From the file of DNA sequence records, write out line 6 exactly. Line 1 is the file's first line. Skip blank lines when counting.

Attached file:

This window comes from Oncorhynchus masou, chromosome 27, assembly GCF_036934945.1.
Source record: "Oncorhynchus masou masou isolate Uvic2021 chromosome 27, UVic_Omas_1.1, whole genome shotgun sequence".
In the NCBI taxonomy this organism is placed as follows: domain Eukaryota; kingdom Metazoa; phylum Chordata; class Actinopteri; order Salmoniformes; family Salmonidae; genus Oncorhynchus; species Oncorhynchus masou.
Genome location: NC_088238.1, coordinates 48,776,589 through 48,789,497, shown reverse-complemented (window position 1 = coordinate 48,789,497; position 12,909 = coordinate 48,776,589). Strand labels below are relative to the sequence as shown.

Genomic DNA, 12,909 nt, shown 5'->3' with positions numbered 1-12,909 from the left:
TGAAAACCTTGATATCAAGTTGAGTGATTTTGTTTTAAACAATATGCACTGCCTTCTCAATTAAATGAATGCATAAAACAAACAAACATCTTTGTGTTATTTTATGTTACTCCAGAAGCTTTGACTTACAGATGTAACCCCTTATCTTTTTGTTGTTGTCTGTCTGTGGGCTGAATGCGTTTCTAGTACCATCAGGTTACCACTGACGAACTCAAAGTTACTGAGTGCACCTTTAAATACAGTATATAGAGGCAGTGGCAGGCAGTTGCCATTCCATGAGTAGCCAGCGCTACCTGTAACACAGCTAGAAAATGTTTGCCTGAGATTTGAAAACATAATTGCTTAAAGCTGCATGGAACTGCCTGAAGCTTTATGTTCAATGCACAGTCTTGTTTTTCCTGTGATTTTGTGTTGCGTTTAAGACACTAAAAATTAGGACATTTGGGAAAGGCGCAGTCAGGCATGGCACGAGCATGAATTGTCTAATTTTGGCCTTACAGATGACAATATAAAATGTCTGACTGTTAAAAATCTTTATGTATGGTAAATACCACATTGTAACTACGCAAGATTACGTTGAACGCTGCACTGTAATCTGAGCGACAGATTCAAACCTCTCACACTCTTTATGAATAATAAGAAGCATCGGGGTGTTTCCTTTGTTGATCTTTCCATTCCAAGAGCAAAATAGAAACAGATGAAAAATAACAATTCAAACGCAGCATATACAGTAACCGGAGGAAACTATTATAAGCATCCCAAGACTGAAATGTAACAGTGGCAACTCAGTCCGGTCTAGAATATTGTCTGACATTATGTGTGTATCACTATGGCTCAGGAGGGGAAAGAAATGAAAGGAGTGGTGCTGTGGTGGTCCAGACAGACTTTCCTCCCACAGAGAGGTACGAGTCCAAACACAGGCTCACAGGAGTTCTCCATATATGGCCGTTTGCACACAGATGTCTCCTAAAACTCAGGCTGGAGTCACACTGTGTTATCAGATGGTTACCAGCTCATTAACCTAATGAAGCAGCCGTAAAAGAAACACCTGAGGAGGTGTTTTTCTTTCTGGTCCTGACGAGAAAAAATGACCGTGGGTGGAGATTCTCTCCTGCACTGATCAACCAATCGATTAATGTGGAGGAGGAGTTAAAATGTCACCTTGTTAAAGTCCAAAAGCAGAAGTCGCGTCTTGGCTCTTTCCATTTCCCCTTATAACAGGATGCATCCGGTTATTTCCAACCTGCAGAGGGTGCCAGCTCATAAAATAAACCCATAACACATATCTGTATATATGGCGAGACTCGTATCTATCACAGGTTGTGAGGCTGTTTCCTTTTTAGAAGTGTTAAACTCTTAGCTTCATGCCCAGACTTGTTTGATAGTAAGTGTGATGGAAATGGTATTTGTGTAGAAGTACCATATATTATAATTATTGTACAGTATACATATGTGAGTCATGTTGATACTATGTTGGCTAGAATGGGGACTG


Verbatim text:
TGAAAACCTTGATATCAAGTTGAGTGATTTTGTTTTAAACAATATGCACTGCCTTCTCAATTAAATGAATGCATAAAACAAACAAACATCTTTGTGTTATTTTATGTTACTCCAGAAGCTTTGACTTACAGATGTAACCCCTTATCTTTTTGTTGTTGTCTGTCTGTGGGCTGAATGCGTTTCTAGTACCATCAGGTTACCACTGACGAACTCAAAGTTACTGAGTGCACCTTTAAATACAGTATATAGAGGCAGTGGCAGGCAGTTGCCATTCCATGAGTAGCCAGCGCTACCTGTAACACAGCTAGAAAATGTTTGCCTGAGATTTGAAAACATAATTGCTTAAAGCTGCATGGAACTGCCTGAAGCTTTATGTTCAATGCACAGTCTTGTTTTTCCTGTGATTTTGTGTTGCGTTTAAGACACTAAAAATTAGGACATTTGGGAAAGGCGCAGTCAGGCATGGCACGAGCATGAATTGTCTAATTTTGGCCTTACAGATGACAATATAAAATGTCTGACTGTTAAAAATCTTTATGTATGGTAAATACCACATTGTAACTACGCAAGATTACGTTGAACGCTGCACTGTAATCTGAGCGACAGATTCAAACCTCTCACACTCTTTATGAATAATAAGAAGCATCGGGGTGTTTCCTTTGTTGATCTTTCCATTCCAAGAGCAAAATAGAAACAGATGAAAAATAACAATTCAAACGCAGCATATACAGTAACCGGAGGAAACTATTATAAGCATCCCAAGACTGAAATGTAACAGTGGCAACTCAGTCCGGTCTAGAATATTGTCTGACATTATGTGTGTATCACTATGGCTCAGGAGGGGAAAGAAATGAAAGGAGTGGTGCTGTGGTGGTCCAGACAGACTTTCCTCCCACAGAGAGGTACGAGTCCAAACACAGGCTCACAGGAGTTCTCCATATATGGCCGTTTGCACACAGATGTCTCCTAAAACTCAGGCTGGAGTCACACTGTGTTATCAGATGGTTACCAGCTCATTAACCTAATGAAGCAGCCGTAAAAGAAACACCTGAGGAGGTGTTTTTCTTTCTGGTCCTGACGAGAAAAAATGACCGTGGGTGGAGATTCTCTCCTGCACTGATCAACCAATCGATTAATGTGGAGGAGGAGTTAAAATGTCACCTTGTTAAAGTCCAAAAGCAGAAGTCGCGTCTTGGCTCTTTCCATTTCCCCTTATAACAGGATGCATCCGGTTATTTCCAACCTGCAGAGGGTGCCAGCTCATAAAATAAACCCATAACACATATCTGTATATATGGCGAGACTCGTATCTATCACAGGTTGTGAGGCTGTTTCCTTTTTAGAAGTGTTAAACTCTTAGCTTCATGCCCAGACTTGTTTGATAGTAAGTGTGATGGAAATGGTATTTGTGTAGAAGTACCATATATTATAATTATTGTACAGTATACATATGTGAGTCATGTTGATACTATGTTGGCTAGAATGGGGACTG